It all shattered into a million diminutive pieces, at least, that’s what my world felt like, after hearing the emergency room doctor tell me I was being admitted into the hospital because my CT scan showed possible tumors. I was devastated, and heartbroken, there was no way I had cancer. I was working my brand-new job, just celebrated my one-year anniversary with my boyfriend, working out every day and taking care of myself, I was living life like any normal 24-year-old would. But, I knew the night sweats, constant itching, fevers and fatigue, wasn’t normal and there was something seriously wrong.
On July 27th, 2018, I was officially diagnosed with Hodgkin lymphoma, stage 3B. There were tumors in my neck, chest and it spread to my liver. I was terrified and all I could think about was, what happens next and if this was it for me. Treatment had started almost immediately, there wasn’t any time to stop and think, everything just started happening so fast. The week of being diagnosed, I had to withdraw from school and my boyfriend and I were just moving into our new apartment together. To say the least, life was hectic and very much unbalanced.
As time was instantaneously moving by, with doctor’s appointments and fertility treatments, I was also trying to pick up all the pieces of my life to mend them back together. Life felt like it was ripped away from me over night and I couldn’t come to grips with it. Depression and anxiety became my new friends and I struggled coping with life in general.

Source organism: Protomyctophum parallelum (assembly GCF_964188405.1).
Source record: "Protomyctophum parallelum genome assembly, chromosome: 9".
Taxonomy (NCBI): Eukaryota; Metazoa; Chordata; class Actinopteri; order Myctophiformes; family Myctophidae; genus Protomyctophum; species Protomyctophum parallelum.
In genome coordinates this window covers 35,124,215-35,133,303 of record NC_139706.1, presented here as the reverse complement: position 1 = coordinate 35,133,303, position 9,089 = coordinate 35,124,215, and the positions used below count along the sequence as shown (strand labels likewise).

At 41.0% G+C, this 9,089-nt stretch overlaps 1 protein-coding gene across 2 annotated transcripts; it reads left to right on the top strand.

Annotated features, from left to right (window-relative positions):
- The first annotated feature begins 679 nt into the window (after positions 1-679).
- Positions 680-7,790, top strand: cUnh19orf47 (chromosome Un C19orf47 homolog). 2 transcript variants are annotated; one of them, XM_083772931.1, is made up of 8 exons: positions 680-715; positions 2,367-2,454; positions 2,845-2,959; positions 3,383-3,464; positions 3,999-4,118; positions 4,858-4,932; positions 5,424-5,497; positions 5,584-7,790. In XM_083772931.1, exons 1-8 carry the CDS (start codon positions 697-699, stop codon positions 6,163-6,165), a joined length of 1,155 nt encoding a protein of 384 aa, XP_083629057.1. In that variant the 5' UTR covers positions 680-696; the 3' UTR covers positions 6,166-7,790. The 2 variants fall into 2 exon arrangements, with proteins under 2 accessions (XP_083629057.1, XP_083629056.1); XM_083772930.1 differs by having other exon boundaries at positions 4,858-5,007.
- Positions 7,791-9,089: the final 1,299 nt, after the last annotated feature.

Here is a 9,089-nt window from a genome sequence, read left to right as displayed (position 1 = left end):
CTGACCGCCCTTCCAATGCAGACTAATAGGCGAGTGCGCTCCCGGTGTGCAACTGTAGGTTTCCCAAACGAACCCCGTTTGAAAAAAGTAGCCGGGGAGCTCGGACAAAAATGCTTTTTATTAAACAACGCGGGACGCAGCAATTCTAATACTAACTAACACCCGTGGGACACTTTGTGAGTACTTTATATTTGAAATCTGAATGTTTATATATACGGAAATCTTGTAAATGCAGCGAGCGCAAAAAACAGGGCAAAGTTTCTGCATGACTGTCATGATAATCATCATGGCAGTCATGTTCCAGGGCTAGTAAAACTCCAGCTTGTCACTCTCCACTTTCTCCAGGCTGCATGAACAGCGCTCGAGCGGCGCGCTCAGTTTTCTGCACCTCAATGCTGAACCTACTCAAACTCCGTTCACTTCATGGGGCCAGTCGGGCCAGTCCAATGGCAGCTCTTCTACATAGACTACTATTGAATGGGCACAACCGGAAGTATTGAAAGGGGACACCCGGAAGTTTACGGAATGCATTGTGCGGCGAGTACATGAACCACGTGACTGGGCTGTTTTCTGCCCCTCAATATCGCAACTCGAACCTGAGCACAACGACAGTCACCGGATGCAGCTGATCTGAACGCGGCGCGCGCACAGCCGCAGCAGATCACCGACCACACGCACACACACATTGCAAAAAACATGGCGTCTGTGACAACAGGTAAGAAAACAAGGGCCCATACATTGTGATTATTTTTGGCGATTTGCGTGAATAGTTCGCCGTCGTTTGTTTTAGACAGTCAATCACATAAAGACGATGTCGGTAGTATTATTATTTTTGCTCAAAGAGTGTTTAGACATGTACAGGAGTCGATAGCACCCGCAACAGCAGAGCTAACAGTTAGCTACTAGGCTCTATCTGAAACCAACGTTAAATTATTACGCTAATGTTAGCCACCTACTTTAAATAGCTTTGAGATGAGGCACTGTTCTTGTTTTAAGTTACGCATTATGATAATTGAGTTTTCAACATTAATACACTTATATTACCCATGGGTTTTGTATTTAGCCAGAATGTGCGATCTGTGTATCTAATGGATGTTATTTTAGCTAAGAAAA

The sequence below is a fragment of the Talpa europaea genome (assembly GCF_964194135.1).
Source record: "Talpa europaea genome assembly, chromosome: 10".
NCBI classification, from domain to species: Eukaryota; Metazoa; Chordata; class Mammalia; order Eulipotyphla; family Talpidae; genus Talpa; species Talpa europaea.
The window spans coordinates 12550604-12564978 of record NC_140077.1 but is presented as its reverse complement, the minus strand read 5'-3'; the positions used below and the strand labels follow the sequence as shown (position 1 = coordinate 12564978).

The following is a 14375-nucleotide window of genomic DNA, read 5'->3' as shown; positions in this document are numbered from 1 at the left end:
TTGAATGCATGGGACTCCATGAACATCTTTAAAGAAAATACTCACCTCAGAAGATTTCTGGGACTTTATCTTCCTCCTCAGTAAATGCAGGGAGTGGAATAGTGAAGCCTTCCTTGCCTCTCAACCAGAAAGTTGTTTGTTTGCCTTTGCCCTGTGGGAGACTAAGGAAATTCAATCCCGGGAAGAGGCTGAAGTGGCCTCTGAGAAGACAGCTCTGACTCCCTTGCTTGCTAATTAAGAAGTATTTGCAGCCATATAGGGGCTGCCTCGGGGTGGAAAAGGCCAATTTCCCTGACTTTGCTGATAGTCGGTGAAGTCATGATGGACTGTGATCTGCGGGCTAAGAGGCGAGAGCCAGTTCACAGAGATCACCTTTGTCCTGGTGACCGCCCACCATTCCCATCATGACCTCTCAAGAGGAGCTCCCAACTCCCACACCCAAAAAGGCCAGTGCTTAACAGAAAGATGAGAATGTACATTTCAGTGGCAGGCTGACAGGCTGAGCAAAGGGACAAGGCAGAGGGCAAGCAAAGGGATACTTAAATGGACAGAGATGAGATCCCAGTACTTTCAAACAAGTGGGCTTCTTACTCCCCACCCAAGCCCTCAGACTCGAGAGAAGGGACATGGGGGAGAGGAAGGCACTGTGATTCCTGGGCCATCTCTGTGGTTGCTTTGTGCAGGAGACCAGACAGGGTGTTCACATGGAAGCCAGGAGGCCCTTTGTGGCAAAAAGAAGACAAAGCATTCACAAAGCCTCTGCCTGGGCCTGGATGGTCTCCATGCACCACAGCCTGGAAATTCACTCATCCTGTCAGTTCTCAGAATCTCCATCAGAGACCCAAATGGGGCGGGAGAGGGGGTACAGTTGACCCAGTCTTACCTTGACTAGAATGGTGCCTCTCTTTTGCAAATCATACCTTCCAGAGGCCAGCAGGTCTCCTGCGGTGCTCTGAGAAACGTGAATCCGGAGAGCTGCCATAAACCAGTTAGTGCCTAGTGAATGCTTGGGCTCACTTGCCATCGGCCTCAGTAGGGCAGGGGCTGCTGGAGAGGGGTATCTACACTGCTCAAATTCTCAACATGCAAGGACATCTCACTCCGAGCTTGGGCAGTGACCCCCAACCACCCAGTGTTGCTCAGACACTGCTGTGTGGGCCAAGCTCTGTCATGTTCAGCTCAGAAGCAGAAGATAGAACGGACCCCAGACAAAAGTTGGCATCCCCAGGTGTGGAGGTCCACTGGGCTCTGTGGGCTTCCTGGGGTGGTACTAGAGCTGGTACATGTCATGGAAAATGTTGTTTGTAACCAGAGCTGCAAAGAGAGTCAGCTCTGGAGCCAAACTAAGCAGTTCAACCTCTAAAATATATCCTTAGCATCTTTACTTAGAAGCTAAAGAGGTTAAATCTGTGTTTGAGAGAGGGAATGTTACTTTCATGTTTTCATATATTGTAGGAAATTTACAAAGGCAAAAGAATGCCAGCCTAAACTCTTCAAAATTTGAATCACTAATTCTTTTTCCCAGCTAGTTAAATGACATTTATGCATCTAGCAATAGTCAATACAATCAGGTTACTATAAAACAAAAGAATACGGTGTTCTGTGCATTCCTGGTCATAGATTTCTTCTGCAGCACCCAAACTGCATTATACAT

As treatment progressed, my hair began to fall. I cried for days trying to figure out how I would look without my hair, how people would see me without it and I wondered, would my melon head really look good bald? It crushed me the day I decided to cut and shave it all off. People would reassure me that it’s just hair and that it will grow back but part of my identity was gone. My femininity and sexuality aren’t the same without my long blonde hair. It is still a struggle of mine to get ready for the day and to look in the mirror. Not because I am unhappy with the way that I look, but because I don’t recognize this girl anymore. She’s different and so much more beautiful now, she’s glowing.
With this diagnosis, I had to find my purpose and knew I would become stronger from this. After all, this was happening to me for a reason, right? I received so much love from friends and family, it was intoxicating. I remind myself that cancer does not make me any less worthy of love and neither does losing my hair. I am still worthy and being diagnosed with cancer has made me see the world so differently, much softer and delicate now.
Continuing to pick up the shattered pieces, there is more intention and actual meaning in doing so. Cancer has taught me to let go of all things no longer serving me a positive and supportive life. I live life and do things because they make me happy and I couldn’t be happier. I reassure myself that this is just part of my story that I get to share with others, so that I can help others. That is truly my purpose in life, is to help others and show them to love themselves, because after all we are our biggest commitments. Taking care of my body and slowing down has been one of my biggest priorities. Life will never be the same for me and I am okay with that. Cancer will not knock me down and I will show up stronger and better than before all of this. In the end, it’s important to give yourself the love that you so desperately want to give to others. Loving yourself is the best thing you could ever do, just remember to be gentle, you are doing the best you can.